The City rented a hockey rink to the Markham Waxers Hockey Club and associated entities. A young boy was injured while attending a game at the hockey rink. He sued the City, Hockey Canada and the Waxers for damages resulting from his injuries. The City was insured by Lloyd’s under a commercial general liability policy. It was also an additional insured to Hockey Canada’s and the Waxers’ insurance policy with AIG. The City and Hockey Canada each retained separate counsel through their respective insurers.

AIG acknowledged its obligation to defend the action on behalf of the City but claimed that Lloyd’s had a concurrent duty to defend and must pay an equitable share of the City’s defence costs. AIG also claimed it had a right to participate in the City’s defence, including the right to retain and instruct counsel, alongside Lloyd’s. The City and AIG brought competing applications to determine which insurers had a duty to defend the action. AIG appealed the application judge’s decision that it must defend the action on behalf of the City, pay the cost of defending the action on behalf of the City and collect any indemnification costs from Lloyd’s upon final conclusion of the action, and may not participate in the defence with separate counsel.

The issues on appeal were whether

  1. Lloyd’s owes the City a concurrent duty to defend,
  2. Lloyd’s must pay an equitable share of the City’s defence costs, and
  3. AIG has the right to participate in the defence, including the right to retain and instruct counsel.

As to the first issue, there was no dispute that AIG is a primary insurer. However, AIG argued that Lloyd’s is also a primary insurer and not an excess insurer, as was argued by the City. The Court of Appeal concluded that because the AIG policy contains no excess provision, AIG is the primary insurer for bodily injury or property damage claims arising from the operations of Hockey Canada and the Waxers up to its $5 million policy limit. Moreover, to the extent that the AIG and Lloyd’s policies cover the same claims, AIG must defend up to its policy limits, and Lloyd’s maybe an excess insurer. However, Lloyd’s must still defend the City against claims that fall outside the scope of the AIG policy and within the scope of its own policy.

As to the second issue, the Court of Appeal concluded that since there was no contract between the two insurers with respect to the defence, the most equitable allocation of the City’s defence costs would be to require AIG and Lloyd’s to each pay an equal share of the City’s defence costs and to adjust the costs as between them after final disposition of the action.

As to the third issue, both insurers’ policies provided that they have a duty and right to defend the action. However, due to the discrepancies in coverage between the two policies of insurance, each insurer alleged various conflicts of interest with respect to the other’s handling of the City’s defence. The Court of Appeal found that AIG has an interest in having liability determined on the basis of the City’s actions alone so that it is not responsible for any damages. The Court likewise found that Lloyd’s and the City have an interest in having liability determined on the basis of the operations of Hockey Canada or the Waxers and not from the actions of the City, so as to minimize their own damages exposure and guard against raising the City’s premiums.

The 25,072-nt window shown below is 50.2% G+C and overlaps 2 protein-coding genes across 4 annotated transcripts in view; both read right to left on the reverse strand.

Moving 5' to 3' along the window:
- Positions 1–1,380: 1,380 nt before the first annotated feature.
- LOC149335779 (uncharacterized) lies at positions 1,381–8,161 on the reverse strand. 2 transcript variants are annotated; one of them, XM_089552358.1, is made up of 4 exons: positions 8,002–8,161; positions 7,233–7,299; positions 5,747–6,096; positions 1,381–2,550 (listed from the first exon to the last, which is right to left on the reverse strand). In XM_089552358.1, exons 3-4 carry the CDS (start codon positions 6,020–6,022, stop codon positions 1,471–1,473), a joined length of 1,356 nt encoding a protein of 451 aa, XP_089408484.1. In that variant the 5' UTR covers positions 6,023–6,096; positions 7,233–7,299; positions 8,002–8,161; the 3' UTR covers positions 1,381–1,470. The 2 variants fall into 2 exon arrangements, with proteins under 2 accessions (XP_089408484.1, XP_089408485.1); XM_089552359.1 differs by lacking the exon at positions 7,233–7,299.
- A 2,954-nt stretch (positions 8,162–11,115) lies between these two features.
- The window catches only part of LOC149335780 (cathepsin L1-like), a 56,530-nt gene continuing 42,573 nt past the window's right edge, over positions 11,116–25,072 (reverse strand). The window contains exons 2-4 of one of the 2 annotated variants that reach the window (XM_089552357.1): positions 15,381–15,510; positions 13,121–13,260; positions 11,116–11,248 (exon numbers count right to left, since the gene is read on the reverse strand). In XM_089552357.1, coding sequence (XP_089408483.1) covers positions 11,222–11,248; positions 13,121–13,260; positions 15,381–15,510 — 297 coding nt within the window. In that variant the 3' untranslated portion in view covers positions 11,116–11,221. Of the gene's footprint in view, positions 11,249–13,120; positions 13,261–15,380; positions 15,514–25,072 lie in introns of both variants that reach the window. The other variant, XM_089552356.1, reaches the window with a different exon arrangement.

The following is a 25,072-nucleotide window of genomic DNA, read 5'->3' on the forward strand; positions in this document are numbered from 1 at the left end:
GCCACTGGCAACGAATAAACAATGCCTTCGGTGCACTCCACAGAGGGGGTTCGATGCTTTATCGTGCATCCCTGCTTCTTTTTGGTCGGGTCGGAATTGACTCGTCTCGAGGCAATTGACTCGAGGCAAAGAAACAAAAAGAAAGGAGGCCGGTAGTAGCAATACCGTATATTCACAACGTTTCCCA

The Court of Appeal, therefore, concluded that both AIG and Lloyd’s owe a duty to defend the City in the action, AIG and Lloyd’s must share the City’s defence costs equally, subject to a right to seek a reallocation of the defence costs at the conclusion of the action, and AIG has a right to participate in the defence, including the right to retain and instruct counsel.

The Court agreed with AIG’s suggestion that it implements a “split file” system to sequester personnel handling the defence of the City from those handling the defence of Hockey Canada and the Waxers. The Court concluded this would ensure that the potentially conflicting interests insured by the AIG policy are handled separately both internally and by separate counsel. However, the Court also instructed that

  1. the terms of this arrangement must be provided in writing to those involved in managing the defence,
  2. counsel appointed by AIG must fully and promptly inform the City and Lloyd’s of all steps taken in the defence of the litigation against the City such that each would be in a position to monitor the defence effectively and address any concerns,
  3. defence counsel must have no discussion about the case with either coverage counsel, and
  4. counsel for the City must provide identical and concurrent reports to the City and both insurers regarding the defence of the main action.

Read the full decision, or the other case study for May –“It’s 2020”: Bringing the Courts in Line with the Times During COVID-19, or go to MB’s index of articles regarding COVID-19.


The content of this article is intended to provide a general guide to the subject matter. Specialist advice should be sought about your specific circumstances.

Source: Mondaq News

Singh wants Ottawa to send military allegations of nursing home neglect to RCMP

OTTAWA _ NDP Leader Jagmeet Singh says he wants to see the RCMP investigate conditions in long-term care homes in Ontario following allegations in a report of neglect and abuse in five homes being helped by the military.

Singh says he has written to Public Safety Minister Bill Blair saying the Canadian Forces’ report on the conditions they found should be referred to the RCMP and, should cases be found of corporate criminal neglect, that criminal charges should be laid.

He called the allegations “appalling” and said Ottawa must take swift actions to address the situation.

He is also calling on Prime Minister Justin Trudeau to bring the long-term care system under the Canada Health Act, blaming many of the problems in these centres on the for-profit model under which many seniors’ homes in Canada operate.

The military report, prepared after troops were sent into five homes overwhelmed by COVID-19 outbreaks, details “horrific” allegations of insect infestations, aggressive resident feeding that caused choking, bleeding infections, and residents crying for help for hours.

Allegations also included failure to isolate COVID-19-positive patients from the rest of the home and a host of hygiene issues involving everything from contaminated catheters to dangerous pressure ulcers.